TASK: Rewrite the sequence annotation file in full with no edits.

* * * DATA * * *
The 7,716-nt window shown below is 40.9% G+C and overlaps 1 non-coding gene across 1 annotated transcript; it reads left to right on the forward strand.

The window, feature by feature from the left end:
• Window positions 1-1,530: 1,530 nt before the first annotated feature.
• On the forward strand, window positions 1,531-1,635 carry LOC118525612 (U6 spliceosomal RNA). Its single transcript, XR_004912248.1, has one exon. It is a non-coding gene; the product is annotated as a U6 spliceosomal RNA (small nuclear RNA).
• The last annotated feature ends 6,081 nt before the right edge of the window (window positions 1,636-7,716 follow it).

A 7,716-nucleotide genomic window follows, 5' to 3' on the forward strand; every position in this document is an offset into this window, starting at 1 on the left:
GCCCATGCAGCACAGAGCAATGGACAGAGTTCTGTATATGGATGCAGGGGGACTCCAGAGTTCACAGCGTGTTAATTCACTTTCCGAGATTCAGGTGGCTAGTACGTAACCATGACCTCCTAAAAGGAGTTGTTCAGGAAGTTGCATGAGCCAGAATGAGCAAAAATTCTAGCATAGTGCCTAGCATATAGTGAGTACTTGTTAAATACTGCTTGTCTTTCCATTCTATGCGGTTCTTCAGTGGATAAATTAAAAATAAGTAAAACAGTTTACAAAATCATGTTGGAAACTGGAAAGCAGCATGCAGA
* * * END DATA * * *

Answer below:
The 7,716-nt window shown below is 40.9% G+C and overlaps 1 non-coding gene across 1 annotated transcript; it reads left to right on the forward strand.

The window, feature by feature from the left end:
• Window positions 1-1,530: 1,530 nt before the first annotated feature.
• On the forward strand, window positions 1,531-1,635 carry LOC118525612 (U6 spliceosomal RNA). Its single transcript, XR_004912248.1, has one exon. It is a non-coding gene; the product is annotated as a U6 spliceosomal RNA (small nuclear RNA).
• The last annotated feature ends 6,081 nt before the right edge of the window (window positions 1,636-7,716 follow it).

A 7,716-nucleotide genomic window follows, 5' to 3' on the forward strand; every position in this document is an offset into this window, starting at 1 on the left:
GCCCATGCAGCACAGAGCAATGGACAGAGTTCTGTATATGGATGCAGGGGGACTCCAGAGTTCACAGCGTGTTAATTCACTTTCCGAGATTCAGGTGGCTAGTACGTAACCATGACCTCCTAAAAGGAGTTGTTCAGGAAGTTGCATGAGCCAGAATGAGCAAAAATTCTAGCATAGTGCCTAGCATATAGTGAGTACTTGTTAAATACTGCTTGTCTTTCCATTCTATGCGGTTCTTCAGTGGATAAATTAAAAATAAGTAAAACAGTTTACAAAATCATGTTGGAAACTGGAAAGCAGCATGCAGA